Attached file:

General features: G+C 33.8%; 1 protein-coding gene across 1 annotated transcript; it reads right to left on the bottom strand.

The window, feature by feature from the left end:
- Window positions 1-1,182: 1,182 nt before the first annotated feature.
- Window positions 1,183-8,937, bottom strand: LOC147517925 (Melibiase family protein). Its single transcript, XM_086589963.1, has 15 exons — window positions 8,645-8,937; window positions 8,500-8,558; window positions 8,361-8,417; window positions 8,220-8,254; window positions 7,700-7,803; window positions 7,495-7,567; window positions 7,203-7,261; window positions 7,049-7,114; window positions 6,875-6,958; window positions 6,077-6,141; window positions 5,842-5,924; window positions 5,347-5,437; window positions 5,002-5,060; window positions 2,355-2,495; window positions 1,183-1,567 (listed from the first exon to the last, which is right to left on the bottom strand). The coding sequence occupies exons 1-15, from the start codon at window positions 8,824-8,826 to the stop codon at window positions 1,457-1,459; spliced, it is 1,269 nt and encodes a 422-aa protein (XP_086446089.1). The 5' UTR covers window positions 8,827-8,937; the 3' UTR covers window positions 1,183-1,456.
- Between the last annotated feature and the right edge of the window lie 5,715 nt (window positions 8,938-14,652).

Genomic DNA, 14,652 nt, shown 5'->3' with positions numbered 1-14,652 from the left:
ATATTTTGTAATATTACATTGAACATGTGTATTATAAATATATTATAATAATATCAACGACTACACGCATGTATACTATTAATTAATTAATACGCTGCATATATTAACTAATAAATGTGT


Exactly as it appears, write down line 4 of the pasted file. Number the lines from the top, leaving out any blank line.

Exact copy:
- Window positions 1,183-8,937, bottom strand: LOC147517925 (Melibiase family protein). Its single transcript, XM_086589963.1, has 15 exons — window positions 8,645-8,937; window positions 8,500-8,558; window positions 8,361-8,417; window positions 8,220-8,254; window positions 7,700-7,803; window positions 7,495-7,567; window positions 7,203-7,261; window positions 7,049-7,114; window positions 6,875-6,958; window positions 6,077-6,141; window positions 5,842-5,924; window positions 5,347-5,437; window positions 5,002-5,060; window positions 2,355-2,495; window positions 1,183-1,567 (listed from the first exon to the last, which is right to left on the bottom strand). The coding sequence occupies exons 1-15, from the start codon at window positions 8,824-8,826 to the stop codon at window positions 1,457-1,459; spliced, it is 1,269 nt and encodes a 422-aa protein (XP_086446089.1). The 5' UTR covers window positions 8,827-8,937; the 3' UTR covers window positions 1,183-1,456.